Every month, 250 people Google “How to leave the Labour Party”

... But the Labour party’s website receives three times as many visitors a month as the Conservatives

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What does digital data tell us about how the parties are faring in the election? New research from digital marketing agency Reboot paints a fascinating picture of the parties’ online performances. 

The data reveals that 250 people a month are asking “how to leave the Labour Party” on Google; an unfortunate reflection of the party’s drop in membership of around 50,000 since its peak in December 2017, when it boasted the largest party membership in western Europe.

While Labour still maintains four times as many members as the Conservative Party, there is evidently a much higher interest in finding out how to cancel memberships. The same question is asked just 20 times a month for the Conservatives and the Lib Dems, and only ten times a month for the Green Party.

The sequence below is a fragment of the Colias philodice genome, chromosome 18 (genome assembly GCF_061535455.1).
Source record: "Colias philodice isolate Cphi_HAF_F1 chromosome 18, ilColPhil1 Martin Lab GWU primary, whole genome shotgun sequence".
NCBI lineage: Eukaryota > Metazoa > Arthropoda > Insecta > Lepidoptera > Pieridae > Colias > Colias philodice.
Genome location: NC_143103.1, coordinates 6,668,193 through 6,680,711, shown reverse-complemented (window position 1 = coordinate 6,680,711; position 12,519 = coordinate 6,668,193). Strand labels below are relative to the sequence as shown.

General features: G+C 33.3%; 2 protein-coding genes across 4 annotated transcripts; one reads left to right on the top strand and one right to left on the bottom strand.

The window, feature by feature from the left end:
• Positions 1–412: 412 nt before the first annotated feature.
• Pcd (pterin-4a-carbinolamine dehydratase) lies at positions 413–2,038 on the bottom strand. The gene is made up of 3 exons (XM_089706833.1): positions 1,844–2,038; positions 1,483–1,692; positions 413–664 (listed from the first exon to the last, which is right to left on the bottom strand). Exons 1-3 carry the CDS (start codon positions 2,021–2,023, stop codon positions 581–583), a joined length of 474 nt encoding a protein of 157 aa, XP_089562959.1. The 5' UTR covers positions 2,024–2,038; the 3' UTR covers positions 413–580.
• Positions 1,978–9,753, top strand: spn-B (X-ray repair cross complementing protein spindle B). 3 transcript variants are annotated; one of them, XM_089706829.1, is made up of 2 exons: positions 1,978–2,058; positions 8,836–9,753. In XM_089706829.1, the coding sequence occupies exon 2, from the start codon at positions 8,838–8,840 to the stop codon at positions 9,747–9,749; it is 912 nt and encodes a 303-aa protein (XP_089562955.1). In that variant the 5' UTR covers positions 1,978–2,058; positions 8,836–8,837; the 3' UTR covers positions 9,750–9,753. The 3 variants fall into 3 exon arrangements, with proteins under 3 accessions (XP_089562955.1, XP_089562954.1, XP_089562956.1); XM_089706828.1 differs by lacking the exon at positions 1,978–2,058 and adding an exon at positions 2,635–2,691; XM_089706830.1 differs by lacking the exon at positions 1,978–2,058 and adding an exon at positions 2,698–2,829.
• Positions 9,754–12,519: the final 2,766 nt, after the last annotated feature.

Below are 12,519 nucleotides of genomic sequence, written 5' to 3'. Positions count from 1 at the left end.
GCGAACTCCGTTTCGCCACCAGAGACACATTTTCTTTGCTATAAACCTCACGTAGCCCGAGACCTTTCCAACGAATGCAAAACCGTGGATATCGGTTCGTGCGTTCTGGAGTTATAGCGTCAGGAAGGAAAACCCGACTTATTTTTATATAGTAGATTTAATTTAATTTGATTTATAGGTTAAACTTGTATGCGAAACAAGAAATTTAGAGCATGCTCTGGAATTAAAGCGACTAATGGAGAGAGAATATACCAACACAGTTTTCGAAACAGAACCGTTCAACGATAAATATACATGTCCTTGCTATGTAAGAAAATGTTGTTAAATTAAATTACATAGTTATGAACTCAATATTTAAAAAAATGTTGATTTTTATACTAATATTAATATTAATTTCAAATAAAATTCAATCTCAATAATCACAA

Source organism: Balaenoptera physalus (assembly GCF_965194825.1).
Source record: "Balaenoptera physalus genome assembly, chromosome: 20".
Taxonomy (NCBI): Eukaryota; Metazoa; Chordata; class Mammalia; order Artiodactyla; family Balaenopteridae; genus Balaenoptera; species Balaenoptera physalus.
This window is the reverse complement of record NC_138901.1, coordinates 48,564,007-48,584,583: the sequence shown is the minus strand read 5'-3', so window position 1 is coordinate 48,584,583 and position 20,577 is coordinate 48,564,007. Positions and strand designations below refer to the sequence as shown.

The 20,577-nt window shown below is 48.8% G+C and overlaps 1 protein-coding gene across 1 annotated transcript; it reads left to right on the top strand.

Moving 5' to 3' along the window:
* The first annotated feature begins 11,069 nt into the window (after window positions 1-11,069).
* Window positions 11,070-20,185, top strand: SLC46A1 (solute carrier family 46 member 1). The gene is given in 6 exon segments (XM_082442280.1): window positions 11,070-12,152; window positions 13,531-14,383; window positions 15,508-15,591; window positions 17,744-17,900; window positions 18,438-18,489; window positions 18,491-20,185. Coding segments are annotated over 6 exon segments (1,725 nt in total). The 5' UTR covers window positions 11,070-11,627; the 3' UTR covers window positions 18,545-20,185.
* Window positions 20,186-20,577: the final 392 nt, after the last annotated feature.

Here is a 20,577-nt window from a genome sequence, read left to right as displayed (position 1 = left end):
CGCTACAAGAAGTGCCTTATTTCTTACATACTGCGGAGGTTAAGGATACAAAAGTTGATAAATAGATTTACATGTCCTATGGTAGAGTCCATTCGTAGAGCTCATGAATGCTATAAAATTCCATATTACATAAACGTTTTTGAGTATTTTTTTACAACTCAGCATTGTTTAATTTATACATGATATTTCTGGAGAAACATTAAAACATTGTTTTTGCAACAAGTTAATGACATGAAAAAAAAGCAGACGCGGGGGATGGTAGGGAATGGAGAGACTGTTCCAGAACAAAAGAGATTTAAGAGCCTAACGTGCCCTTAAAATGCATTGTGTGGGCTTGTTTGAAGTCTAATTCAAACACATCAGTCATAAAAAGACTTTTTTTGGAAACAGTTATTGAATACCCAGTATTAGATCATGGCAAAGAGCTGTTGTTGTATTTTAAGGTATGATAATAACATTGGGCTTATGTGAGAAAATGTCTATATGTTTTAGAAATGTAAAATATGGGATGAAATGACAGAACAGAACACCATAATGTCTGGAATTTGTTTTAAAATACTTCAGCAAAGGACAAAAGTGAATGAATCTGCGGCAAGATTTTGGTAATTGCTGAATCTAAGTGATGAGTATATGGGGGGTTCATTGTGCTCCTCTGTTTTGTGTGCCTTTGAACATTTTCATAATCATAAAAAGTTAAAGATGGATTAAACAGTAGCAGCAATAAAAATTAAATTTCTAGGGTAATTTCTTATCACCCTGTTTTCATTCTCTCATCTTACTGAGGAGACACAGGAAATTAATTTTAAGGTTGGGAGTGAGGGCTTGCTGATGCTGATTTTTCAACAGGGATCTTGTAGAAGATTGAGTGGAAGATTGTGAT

Labour does, however, receive three times as many monthly visitors (180,000) as the Conservative Party (73,600). It also gains more monthly traffic to its site than the Liberal Democrats, SNP, Brexit Party and Green Party combined.

The data also reveals that:

In any given news story mentioning the Conservative Party, it is 150 per cent more likely to receive a link to its website than the Labour Party.

At 34 per cent, the SNP has the highest percentage of fake Twitter followers.

Approximately 58 per cent of the most-googled MPs are Conservative. 

The Labour Party has the highest number of social media followers, but the Brexit Party’s top tweet has received twice as much engagement than that of any other party.

The full data behind these findings, and more information on the parties' online performance, can be viewed here.

Ailbhe Rea is political correspondent at the New Statesman

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